Personally, I think that older adults should be managed the same as patients of other ages. The current recommendation from the Virginia Board of Medicine is that urine drug testing should be conducted at initiation of opioid therapy, at least every 3 months for the first year of treatment and ant least every 6 months thereafter. I also think when you are suspicious, you should obtain a urine drug test to look for potential inappropriate use.

What best way to approach a patient about opioid reduction or elimination? What should provider say?

The provider should try to obtain buy-in from the patient about reducing opioids or tapering off. Educating the patient about the long-term consequences of opioid therapy is an important part of this process (immunosuppression, decreased hormone levels, hyperalgesia, increased fall risk, unintentional overdose). Reassuring the patient that they will be supported through the taper and managing withdrawal symptoms they might experience. This means closely following the patient with frequent visits (in-person, phone calls) over several weeks to months is part of that supportive process. Educating the patient that we have seen success in patients who are no longer taking opioids. Studies show that patient’s pain is no worse 6 months after discosntinuing opioids and in some cases the pain control is actually better.

What resources can caregivers provide to patients if patients verbalize a concern about their misuse? or a caregiver suspects misuse?

Virginia Department of Behavioral Health & Developmental Services https://dbhds.virginia.gov/developmental-services/substance-abuse-services;

Narcotics Anonymous at www.na.org;

Richmond Narcotics Anonymous www.rvana.org;

Substance Abuse & Addiction Recovery Alliance www.saara.org;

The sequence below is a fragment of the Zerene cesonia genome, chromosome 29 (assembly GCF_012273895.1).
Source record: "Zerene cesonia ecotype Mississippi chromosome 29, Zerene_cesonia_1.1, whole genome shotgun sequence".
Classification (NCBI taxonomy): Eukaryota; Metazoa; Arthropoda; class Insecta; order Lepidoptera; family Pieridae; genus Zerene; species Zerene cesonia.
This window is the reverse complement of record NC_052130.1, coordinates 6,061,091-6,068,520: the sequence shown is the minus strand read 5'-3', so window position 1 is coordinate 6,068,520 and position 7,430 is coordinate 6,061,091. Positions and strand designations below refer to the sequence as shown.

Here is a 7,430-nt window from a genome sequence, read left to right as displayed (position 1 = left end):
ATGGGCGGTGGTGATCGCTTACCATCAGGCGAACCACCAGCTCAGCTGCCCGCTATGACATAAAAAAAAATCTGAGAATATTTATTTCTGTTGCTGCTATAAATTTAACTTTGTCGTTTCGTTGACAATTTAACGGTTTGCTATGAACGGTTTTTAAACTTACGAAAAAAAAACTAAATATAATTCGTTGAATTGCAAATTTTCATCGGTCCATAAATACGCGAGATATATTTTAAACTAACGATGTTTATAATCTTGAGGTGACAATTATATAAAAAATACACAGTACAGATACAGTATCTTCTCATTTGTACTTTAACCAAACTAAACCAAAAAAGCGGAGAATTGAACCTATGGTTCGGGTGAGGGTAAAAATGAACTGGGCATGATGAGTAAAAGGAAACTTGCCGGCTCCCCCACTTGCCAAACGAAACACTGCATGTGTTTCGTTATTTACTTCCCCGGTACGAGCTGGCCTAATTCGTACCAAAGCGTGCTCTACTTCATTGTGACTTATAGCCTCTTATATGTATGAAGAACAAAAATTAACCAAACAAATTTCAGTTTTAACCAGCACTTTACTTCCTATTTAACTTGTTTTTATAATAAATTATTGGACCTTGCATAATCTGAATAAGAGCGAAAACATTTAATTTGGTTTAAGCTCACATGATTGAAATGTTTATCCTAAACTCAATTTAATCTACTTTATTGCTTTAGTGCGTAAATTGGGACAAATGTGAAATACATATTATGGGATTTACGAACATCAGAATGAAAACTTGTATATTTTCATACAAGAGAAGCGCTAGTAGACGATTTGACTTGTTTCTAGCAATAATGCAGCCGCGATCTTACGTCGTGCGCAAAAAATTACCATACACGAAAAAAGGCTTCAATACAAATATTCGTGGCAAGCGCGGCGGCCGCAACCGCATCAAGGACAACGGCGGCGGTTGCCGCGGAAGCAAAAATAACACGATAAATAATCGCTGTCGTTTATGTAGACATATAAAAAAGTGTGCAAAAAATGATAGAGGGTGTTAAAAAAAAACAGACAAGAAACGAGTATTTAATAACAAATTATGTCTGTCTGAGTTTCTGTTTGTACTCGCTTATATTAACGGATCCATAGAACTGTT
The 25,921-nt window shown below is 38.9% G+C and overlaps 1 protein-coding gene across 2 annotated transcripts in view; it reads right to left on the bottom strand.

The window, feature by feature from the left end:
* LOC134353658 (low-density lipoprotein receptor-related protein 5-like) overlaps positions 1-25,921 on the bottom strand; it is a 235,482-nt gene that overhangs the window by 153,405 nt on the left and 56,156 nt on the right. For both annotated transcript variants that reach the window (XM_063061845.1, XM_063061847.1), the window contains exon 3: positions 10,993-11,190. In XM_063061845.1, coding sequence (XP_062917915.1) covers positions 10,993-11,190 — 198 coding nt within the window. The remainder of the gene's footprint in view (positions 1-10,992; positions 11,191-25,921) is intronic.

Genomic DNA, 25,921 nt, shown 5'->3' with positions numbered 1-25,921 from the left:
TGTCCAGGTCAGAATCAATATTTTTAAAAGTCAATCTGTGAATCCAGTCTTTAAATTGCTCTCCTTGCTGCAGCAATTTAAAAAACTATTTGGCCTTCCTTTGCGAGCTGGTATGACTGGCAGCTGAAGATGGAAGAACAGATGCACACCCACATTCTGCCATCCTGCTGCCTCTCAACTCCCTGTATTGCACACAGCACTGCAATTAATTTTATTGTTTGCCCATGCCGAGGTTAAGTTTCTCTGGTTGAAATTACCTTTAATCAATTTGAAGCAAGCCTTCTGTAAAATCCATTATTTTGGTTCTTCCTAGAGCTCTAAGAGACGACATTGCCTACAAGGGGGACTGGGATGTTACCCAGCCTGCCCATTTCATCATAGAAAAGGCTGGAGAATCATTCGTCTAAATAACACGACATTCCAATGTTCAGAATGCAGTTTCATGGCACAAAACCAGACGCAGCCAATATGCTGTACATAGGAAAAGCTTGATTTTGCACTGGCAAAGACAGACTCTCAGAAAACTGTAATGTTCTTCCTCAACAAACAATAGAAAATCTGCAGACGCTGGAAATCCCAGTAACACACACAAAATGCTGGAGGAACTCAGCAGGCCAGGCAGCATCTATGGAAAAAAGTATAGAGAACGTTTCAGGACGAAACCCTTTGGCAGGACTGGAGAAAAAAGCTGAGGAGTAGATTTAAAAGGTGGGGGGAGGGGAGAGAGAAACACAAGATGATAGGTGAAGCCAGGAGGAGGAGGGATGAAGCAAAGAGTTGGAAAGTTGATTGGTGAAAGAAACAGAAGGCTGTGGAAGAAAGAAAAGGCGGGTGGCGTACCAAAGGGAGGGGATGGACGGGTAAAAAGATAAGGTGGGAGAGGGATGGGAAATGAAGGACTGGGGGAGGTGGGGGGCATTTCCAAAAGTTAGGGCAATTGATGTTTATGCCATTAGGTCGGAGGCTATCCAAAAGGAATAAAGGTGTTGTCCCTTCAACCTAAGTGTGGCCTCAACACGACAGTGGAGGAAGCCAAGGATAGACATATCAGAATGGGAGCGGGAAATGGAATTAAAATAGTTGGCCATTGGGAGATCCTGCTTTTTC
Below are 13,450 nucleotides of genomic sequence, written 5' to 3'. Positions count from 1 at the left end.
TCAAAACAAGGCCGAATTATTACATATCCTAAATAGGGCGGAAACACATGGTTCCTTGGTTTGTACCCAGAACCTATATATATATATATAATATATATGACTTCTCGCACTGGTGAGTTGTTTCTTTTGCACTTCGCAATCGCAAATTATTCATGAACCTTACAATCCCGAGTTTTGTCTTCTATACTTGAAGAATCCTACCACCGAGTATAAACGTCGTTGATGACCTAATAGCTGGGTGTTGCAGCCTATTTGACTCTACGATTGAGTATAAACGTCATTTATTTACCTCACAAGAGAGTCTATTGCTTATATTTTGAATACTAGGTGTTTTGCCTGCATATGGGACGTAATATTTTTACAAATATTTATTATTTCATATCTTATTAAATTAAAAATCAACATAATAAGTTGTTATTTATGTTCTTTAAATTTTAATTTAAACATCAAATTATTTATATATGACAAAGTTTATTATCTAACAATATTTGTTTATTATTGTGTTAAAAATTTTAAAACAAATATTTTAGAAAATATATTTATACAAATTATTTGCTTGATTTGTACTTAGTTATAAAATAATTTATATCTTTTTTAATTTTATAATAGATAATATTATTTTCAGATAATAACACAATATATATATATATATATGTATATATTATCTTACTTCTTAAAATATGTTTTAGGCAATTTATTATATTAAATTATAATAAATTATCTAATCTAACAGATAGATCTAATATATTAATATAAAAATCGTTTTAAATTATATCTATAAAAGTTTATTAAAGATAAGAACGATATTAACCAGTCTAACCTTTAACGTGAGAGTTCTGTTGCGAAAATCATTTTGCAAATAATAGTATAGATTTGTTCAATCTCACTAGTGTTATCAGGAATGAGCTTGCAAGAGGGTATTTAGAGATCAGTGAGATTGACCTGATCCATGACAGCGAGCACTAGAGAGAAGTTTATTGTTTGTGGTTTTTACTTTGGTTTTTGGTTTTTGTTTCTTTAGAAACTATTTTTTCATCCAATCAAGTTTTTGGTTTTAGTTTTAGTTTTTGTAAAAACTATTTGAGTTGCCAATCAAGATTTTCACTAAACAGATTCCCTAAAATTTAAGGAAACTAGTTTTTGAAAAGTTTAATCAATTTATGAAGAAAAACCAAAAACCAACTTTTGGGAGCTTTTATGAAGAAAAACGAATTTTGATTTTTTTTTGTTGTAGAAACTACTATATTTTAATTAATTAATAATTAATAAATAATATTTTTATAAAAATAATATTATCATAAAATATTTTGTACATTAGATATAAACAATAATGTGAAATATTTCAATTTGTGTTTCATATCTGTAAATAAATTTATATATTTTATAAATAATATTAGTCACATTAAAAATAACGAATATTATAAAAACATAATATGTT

I cannot speak to the validity of this website, but seems to list many group meetings by county: https://www.addicted.org/seniors-drug-and-alcohol-centers-in-virginia.html

Our medical community is in a cultural shift and prescribing less opioids and even stopping the medication without titration. What would you recommend for an older adult that refuses to engage a medical detox from the substance?

Patients on long-term opioid therapy should not have therapy abruptly discontinued. We aim to find the lowest effective dose for patients who are unable to stop taking opioids altogether. What patients often don’t know is that opioids can worsen pain, especially at higher doses. It’s a phenomenon that can be difficult to explain to patients because we don’t have a good understanding of how it happens. IF a patient is unable to discontinue opioids then it is important to keep them safe by not co-prescribing other CNS depressants (benzodiazpeines, sedatives) that can put them at increased risk for overdose, falls, cognitive impairment, etc.

Why is Fentanyl not to be used for Opiod Naïve individuals?

Fentayl is a very potent opioid. In the patch form, it is too strong and has a long duration of action for someone who hasn’t developed a tolerance to opioids (opioid naïve). Giving a patient a fentanyl patch who doesn’t have some level of opioid tolerance can cause respiratory depression and death. Fentanyl in the IV form, such as during surgery, is often given to patient’s who are not opioid tolerant but those circumstances are much different considering it is a short-acting form and the patient is monitored closely.


Online Registration